For comparison, I'm currently publishing a fan-fiction novel elsewhere, and I got lucky, getting it publicized by some bigger names in the fandom to start with, and attracting a large readership up front. Now, with an established audience, and hundreds of subscribed and excited readers, I publish a new chapter weekly, averaging between 6000-9000 words each, and I still feel like I'm stretching people's patience between updates. My story-telling ability has been judged to be "quite good" now by lots of fans. Despite that, I know with absolute certainty that if I'd simply published it here on my own site, I would've been lucky to get even a dozen readers after months of publication. Skill is essential, but has little to do with success in the small-time and online.

Now, all that negativity aside, what're your goals here? What milestones have you set for yourself? I see "weekly updates" as one, but how long will they be? How are you going to attract an audience? What's going to keep you motivated when the readers are slow to appear?


Looking through my records, it looks like I wrote the first chapter 4 months ago. Meaning that's when I wrote the chapter that made it up there. The last year and half, at least, have been spent trying to refine this idea into something I have utter confidence in my ability to keep going.

With this story, I'm not locked-in to a specific area of exploration. If I ever get tired of writing about religion, I can write a few arcs that focus more on something else. One arc I have in mind is going to focus on LINARA (LINARA Is Not A Recursive Acronym), the company run by Alex and some friends, and a revolutionary product they create... and Microsoft's attempts to acquire it and rebrand it as their own. (grrr, stupid acquisition firm).

Frankly, I only need one fan: me. That's enough to keep me going. I write mainly for myself. I want others to enjoy it, but if they don't, that's not going to stop me. I write, first and foremost, because I want to write. To express myself.

The weekly schedule starts at the beginning of next year. Beyond that, I don't really know. Maybe 2015 will begin a twice-weekly schedule. Maybe thrice-weekly, if things go really well. The chapter length isn't changing, though. I write short chapters. I think that's advantageous for something on the web. People have short attention spans. With shorter, easier-to-manage chapters, people who stumble onto the site are more likely to give it a read.

As for attracting an audience, I'm looking into Project Wonderful, because it will allow me to take out ads on the site I go to. People who would be interested in my writing are likely interested in a lot of the stuff I read. I'm going to attempt to attract webcomic-readers (it may or may not work), because they might enjoy my conversational writing style.

I'm also using TV Tropes, which is where I go to find webcomics. They say "there's no such thing as notability", so I put examples from MW:ADC on a few pages there. Getting about as many hits from that as I get from webfictionguide. And TV Tropes will give more hits as the story progresses and I add more examples to the wiki.

I'll admit that a lot of this is new to me. I'm going to have to experiment with things and see how it goes. But I'm not giving up. Even if nobody ever sees this, it's still fun, and it'll show off my creative skills to potential employers (I'm looking to get into independent game development, since that's pretty much the only way to combine computer-geekiness and creative writing).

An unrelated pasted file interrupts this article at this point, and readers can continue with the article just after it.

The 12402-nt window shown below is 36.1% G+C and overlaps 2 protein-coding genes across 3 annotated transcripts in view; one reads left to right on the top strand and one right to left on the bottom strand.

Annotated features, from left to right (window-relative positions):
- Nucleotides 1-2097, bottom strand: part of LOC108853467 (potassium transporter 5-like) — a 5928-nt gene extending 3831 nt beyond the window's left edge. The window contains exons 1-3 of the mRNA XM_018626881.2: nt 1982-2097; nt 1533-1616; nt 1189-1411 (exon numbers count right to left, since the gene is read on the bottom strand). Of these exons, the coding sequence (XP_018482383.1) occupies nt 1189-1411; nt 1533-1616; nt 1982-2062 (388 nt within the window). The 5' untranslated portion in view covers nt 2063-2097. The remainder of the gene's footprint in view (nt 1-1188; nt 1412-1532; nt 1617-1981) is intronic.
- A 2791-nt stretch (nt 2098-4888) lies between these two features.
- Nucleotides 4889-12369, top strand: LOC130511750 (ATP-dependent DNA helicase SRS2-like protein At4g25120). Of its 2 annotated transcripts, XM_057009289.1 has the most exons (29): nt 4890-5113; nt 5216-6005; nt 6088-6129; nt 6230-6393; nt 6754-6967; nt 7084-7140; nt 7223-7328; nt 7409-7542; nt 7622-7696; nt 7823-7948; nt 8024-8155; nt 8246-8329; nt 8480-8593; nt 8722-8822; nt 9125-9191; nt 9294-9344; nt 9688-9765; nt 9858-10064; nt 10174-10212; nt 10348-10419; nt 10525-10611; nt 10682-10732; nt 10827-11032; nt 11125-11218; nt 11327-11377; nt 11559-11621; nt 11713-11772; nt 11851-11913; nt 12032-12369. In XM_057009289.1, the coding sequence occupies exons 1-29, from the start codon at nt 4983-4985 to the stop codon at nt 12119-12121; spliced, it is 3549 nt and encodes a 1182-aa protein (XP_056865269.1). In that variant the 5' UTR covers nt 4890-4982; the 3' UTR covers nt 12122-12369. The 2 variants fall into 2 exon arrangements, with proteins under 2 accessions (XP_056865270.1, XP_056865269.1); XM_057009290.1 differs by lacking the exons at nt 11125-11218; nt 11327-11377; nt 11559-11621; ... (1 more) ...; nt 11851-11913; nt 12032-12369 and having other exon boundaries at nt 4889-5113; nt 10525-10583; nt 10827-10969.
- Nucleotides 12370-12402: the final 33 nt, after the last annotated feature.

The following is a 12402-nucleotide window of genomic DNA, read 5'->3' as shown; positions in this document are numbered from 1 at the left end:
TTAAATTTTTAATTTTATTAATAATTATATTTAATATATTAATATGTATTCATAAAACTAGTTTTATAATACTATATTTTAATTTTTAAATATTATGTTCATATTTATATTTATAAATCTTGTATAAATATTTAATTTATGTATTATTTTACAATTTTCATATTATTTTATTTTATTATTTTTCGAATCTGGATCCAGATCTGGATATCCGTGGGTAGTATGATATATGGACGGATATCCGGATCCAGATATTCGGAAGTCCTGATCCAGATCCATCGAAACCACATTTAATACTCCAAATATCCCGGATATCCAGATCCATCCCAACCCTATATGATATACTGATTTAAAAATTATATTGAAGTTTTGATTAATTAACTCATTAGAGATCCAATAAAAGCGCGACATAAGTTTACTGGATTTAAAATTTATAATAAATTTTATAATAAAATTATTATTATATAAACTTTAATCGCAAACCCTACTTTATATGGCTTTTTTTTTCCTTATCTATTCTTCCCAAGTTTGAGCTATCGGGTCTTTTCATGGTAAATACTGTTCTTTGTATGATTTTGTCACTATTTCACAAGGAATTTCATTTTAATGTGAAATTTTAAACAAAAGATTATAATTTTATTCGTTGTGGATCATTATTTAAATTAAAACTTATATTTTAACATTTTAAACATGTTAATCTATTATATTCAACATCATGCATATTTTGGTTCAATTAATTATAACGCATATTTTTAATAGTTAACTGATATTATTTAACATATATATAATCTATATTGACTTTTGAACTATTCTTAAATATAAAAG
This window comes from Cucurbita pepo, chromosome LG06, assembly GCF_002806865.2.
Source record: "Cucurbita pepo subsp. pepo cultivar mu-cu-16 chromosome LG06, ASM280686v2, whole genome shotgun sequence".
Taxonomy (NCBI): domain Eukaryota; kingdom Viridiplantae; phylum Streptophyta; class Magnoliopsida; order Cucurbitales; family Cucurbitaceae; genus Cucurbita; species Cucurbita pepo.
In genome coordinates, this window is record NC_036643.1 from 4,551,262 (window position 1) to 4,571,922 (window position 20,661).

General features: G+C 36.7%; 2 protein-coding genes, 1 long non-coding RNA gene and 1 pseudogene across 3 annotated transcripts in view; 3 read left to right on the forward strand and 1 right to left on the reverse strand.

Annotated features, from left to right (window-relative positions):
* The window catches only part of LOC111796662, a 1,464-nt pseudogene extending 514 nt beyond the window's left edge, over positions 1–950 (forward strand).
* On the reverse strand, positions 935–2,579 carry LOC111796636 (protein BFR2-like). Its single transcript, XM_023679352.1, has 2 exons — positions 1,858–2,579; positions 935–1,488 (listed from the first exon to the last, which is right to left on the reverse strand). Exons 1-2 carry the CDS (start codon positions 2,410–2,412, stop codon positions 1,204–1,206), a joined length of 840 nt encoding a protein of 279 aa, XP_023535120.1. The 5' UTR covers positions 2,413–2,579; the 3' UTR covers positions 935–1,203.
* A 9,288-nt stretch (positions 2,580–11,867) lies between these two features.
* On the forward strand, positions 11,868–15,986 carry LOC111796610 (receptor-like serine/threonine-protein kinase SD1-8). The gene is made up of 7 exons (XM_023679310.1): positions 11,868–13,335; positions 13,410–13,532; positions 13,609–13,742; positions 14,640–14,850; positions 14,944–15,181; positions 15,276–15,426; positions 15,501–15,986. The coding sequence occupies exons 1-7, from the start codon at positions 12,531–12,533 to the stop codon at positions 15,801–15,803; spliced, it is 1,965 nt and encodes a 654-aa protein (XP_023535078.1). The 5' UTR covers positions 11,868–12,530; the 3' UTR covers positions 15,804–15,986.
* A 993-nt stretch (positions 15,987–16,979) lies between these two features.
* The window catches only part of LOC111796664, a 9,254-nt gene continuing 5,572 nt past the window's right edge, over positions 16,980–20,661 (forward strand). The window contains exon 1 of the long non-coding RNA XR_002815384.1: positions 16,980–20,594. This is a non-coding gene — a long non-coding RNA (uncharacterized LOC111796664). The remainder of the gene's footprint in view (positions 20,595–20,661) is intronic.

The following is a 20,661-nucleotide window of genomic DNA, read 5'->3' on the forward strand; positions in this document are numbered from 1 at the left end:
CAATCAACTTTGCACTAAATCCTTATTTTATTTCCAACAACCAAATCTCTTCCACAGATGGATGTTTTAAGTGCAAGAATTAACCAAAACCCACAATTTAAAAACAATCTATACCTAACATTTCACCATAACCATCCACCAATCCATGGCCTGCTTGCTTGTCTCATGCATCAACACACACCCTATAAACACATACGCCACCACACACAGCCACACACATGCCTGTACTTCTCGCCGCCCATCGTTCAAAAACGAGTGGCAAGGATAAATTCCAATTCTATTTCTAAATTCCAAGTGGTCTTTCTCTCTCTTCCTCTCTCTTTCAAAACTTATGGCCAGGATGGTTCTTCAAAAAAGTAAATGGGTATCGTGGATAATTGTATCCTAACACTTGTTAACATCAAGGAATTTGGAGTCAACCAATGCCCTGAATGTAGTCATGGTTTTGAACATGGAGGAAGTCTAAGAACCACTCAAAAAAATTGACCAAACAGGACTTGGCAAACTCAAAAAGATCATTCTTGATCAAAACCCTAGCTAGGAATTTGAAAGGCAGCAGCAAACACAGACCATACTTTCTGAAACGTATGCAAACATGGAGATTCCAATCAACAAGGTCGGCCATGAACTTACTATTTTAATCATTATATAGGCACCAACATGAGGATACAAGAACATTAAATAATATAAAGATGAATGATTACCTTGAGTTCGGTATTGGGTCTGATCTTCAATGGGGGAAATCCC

Alright, sounds good enough to me. Just didn't want you to think fame and fortune were right around the corner. One last clarification... your username here becomes part of the URL (it's the subdomain) and can be rather longer (64 characters) than most sites. You still want "mwadc"? It probably matters less, of course, if you're planning to point a domain here though.


I'm good with "mwadc". Like you said, I have a domain name I'll be pointing to it, so it doesn't matter much. Unless there's some reason why it would be better to use a longer name, I'll go with "mwadc".


Okay, you're in. You should have an email with login information. Please follow the directions there.

Welcome Aboard!


Thank you.
As promised, here's your virtual BACON!!:

By the way, I'm surprised at how few applicants you get. Looking at the forums, seems I'm the first one in 9 months or something. But you used to get tons of applications, right? Back in 2005? What changed?


I saw bacon.swf and thought for sure it was going to be this instead. :-)

But yeah, web hosting is a heckuva lot easier today than it used to be. The internet is also much, much bigger.  It's a good thing though. Tons of much more specialized communities have grown up in the intervening years, and can provide a much better experience for most artistic and creative websites than my general purpose hosting does.  As I think you noted, DMFA is leaving soon for one such community, and that is the last truly big site I'm hosting. When I started this in 2001, my goal was only to make the internet a better place, and give something back. Tons of people loved the idea, and I like to think I did my part for a good decade there. The fact that it's no longer needed, in a way, kind of proves the goal has been reached. So while I think the sun is setting on this stage of my internet philanthropy, I'm sure I'll find some new, cool thing to do in the future. Just not sure what that is yet. :-)


There will always be new people popping up i think, DMFA is going to do what it needs to do, but this is truly the best place i have ever found on the internet. DMFA is what brought xepher to kia's attention, i would hope they will continue to use the xepher bar to refer people to others works but that is her choice.
In either case I think we should all get xepher a medal for his philanthropy :)